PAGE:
medication (including Gitlow, who
It is illegal under federal copyright law to reproduce this publication or any portion of it without the publisher’s permission.
consults for the makers of the new
buprenorphine medication Zubsolv).
Moving toward the center
“The wonderful thing about our
discourse is that we began to see
each other’s personalities and get a
flavor for different practice styles,”
said Thompson. Since the group’s
inception, many of the initial members have “come toward the center,”
he said. “We are saying that our goal
is to get people as well as possible,”
he said. “And we certainly didn’t
want to detract from the importance
of ASAM as representative of addiction medicine.”
And for those who say the goal
of treatment is abstinence, Thompson points out that abstinence
means different things to different
people. If someone is on a prescribed medication and not abusing
substances, many clinicians would
consider that person “abstinent.”
The next step for Like-Minded
Docs is “to continue to get the word
out, to educate physicians about the
real importance of adding psychosocial and spiritual interventions,” said
There is no membership fee to
belong to Like-Minded Docs. “We
did ask for a collection, and I think
got ten dollars from some people,
but this is a grassroots group,” said
�Big tent’
And it’s meant to be “big tent,”
not divisive. Some prominent members of ASAM were reticent about
joining initially “because they didn’t
want to ally with something that was
conflicting,” said Thompson. “But as
people have joined, they have seen
this isn’t an organization that creates
division, but an organization that
will carry the heart and soul of treatment for addiction.”
The Like-Minded Docs website
has some of the language of AA,
such as “trusted servants,” probably
because a significant percentage —
but not all — of the members are in
12-step recovery, said Thompson.
Alcoholism & Drug Abuse Weekly DOI: 10.1002/adaw
March 17, 2014 Alcoholism & Drug Abuse Weekly
But there are also many who are not
in recovery, including some researchers, he said.
Gitlow said he has never heard,
among the leadership at ASAM, a
belief that the biologic is any more
important than any of the other
domains in treating addiction. “If
anything, I have heard the reverse —
that a medication alone is unlikely to
lead to a true recovery among any
addicted patient population,” he said.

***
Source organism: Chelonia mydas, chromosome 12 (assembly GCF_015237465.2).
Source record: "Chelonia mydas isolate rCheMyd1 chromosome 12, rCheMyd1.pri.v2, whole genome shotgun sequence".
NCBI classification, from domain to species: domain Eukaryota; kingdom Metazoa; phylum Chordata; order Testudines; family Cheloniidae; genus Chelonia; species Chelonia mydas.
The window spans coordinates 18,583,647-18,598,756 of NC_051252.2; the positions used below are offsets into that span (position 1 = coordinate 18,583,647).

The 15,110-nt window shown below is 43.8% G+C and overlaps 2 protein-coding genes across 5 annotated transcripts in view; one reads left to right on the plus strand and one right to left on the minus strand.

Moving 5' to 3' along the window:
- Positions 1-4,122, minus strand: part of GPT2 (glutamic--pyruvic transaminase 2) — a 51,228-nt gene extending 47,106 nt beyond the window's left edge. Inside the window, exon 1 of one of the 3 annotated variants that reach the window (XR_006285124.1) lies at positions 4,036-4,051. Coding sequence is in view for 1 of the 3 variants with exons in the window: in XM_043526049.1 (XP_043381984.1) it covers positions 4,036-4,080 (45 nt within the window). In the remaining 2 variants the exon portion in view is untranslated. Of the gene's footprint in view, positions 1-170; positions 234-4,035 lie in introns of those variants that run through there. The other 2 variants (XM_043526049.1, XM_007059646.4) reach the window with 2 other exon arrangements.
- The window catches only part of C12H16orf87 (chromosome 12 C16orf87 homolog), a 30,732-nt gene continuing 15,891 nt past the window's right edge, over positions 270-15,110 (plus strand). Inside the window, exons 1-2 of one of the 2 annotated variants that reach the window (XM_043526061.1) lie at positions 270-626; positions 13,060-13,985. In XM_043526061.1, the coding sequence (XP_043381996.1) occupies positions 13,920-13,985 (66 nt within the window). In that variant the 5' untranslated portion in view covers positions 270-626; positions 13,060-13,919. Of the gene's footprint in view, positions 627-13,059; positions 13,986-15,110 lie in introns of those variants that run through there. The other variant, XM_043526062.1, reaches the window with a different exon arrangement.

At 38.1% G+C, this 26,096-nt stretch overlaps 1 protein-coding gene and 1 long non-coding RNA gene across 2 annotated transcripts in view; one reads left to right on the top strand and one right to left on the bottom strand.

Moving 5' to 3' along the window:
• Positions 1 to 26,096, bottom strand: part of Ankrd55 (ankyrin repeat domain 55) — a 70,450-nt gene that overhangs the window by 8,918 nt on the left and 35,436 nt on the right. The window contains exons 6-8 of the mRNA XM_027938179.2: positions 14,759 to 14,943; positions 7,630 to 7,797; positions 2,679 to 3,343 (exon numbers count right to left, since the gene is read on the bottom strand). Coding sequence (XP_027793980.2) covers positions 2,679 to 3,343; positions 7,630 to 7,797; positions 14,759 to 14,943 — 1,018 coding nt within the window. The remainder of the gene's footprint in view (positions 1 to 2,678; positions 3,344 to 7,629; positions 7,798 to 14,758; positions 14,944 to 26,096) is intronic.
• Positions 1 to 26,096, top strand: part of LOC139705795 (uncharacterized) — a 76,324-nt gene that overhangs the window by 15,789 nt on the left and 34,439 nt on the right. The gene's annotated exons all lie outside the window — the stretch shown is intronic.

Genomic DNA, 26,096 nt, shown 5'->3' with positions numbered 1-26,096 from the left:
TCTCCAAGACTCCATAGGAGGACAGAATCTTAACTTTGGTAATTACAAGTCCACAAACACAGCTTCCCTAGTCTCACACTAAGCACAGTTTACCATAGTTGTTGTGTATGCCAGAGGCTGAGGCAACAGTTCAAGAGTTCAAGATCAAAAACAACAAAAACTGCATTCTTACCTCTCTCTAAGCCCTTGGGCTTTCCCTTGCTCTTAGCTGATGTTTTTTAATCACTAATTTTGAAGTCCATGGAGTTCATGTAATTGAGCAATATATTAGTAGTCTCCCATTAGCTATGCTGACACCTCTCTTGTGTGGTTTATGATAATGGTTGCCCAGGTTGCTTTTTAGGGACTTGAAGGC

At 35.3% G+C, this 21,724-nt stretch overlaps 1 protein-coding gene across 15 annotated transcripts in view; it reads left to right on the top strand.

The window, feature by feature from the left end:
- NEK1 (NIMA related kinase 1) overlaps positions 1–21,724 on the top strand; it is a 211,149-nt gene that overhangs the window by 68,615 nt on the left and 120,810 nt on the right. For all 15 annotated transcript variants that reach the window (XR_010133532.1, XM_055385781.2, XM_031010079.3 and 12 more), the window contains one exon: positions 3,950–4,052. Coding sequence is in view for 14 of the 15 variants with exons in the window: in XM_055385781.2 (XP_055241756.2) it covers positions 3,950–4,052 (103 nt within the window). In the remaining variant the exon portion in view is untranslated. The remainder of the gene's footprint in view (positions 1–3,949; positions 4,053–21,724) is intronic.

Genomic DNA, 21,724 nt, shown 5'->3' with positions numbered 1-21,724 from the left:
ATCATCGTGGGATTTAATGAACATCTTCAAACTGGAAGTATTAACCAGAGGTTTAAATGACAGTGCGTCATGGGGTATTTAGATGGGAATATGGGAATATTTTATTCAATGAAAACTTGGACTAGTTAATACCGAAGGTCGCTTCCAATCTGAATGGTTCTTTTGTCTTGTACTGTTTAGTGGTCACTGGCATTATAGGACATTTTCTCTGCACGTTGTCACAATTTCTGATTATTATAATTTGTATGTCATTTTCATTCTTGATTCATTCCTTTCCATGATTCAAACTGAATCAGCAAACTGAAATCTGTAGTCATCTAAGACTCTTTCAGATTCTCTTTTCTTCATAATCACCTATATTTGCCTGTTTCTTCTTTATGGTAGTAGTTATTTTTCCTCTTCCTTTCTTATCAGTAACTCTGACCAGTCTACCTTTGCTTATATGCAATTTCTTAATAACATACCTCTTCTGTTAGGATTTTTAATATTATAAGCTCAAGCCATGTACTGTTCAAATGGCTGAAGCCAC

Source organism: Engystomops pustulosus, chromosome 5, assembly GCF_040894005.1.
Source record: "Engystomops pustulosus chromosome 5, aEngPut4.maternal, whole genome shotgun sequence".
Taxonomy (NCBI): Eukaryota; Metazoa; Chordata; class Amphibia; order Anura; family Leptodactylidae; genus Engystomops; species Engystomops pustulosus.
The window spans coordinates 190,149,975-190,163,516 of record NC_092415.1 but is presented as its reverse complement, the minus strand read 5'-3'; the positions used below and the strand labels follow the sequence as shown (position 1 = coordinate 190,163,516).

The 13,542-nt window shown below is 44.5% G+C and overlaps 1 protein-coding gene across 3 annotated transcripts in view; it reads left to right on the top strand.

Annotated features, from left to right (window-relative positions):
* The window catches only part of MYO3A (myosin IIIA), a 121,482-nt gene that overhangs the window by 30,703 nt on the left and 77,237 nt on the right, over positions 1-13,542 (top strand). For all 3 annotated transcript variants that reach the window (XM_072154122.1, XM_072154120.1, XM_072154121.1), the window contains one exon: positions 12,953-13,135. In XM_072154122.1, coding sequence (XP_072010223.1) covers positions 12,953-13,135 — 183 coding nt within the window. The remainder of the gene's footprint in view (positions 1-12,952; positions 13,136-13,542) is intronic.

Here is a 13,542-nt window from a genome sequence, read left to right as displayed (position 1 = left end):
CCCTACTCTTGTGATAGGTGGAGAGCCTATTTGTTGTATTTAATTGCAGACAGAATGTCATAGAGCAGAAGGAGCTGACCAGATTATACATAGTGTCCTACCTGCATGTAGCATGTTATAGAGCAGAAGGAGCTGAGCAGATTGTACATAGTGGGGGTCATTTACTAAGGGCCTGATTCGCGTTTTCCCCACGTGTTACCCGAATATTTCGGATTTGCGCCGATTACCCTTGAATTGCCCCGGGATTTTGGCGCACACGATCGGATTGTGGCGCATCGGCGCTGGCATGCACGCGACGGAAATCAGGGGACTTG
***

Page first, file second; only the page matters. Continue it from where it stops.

“I don’t see that there is any
split, or difference of opinion, between ASAM and the Like-Minded
Docs,” said Gitlow. “My sense has
always been that all of us are working to ensure that patients with addictive disease have access to the
highest-quality medical care, and
that such medical care, for any illness, must cover the gamut of the
human condition — and that includes spiritual and biologic alike.”
Like-Minded Docs didn’t, in the
end, “get their own coffee pot” —
they are working with ASAM. “They
want to stay in the middle and stay
away from the fringes,” said NAATP’s
Walsh. “Their primary purpose is to
make sure abstinence and 12-step
recovery isn’t left out.” Many of the
Like-Minded Docs are working in
medication-assisted treatment, Walsh
said. “We’re trying to get the message across that not one size fits all,”
he said. •
The website of Like-Minded
Docs is
For more addiction information, visit
SSA at center of Vermont’s opioid addiction treatment success
Although it’s Vermont Governor
Peter Shumlin who has been in the
headlines, first devoting his entire
State of the State speech to the opioid addiction crisis (see ADAW, January 13) and, most recently, hosting
Gil Kerlikowske in one of the drug
czar’s final official deeds before being confirmed as border control
chief (see ADAW, March 10), Barbara
Cimaglio is the behind-the-scenes
person whose job includes advising
the governor on and implementing
the state’s addiction treatment system. At the March 3 visit, Kerlikowske
said that Vermont should serve as an
example to the rest of the states in
how to handle the heroin epidemic:
treatment. And on March 10, Attorney General Eric Holder again held
up Vermont as a model.
So last week, we asked Cimaglio,
deputy commissioner of alcohol and
drug programs in the state Department  of Health, what it’s like being
the single state authority in Vermont.
“What we’re doing is what we know
to be the best approach for any
substance — a comprehensive approach,” she said.
Cimaglio’s division couldn’t
have made this progress without being part of the larger health department, with all of the resources it offers, she said. In addition, the
governor’s buy-in was essential —
as it would be in any state, she said.
Alcoholism & Drug Abuse Weekly DOI: 10.1002/adaw
“I don’t know how you can have the
kind of progress we did without the
governor’s support,” she said.
Vermont broke ground two
years ago when it launched its “huband-spoke” system for opioid addiction, with the hubs providing
methadone maintenance and buprenorphine induction for complex
patients and the spokes providing
office-based buprenorphine (see
ADAW, October 29, 2012).
cies must follow those priorities.
Governor Shumlin has supported the entire infrastructure for the
hub-and-spoke system, said Cimaglio.
He also requested an increase for it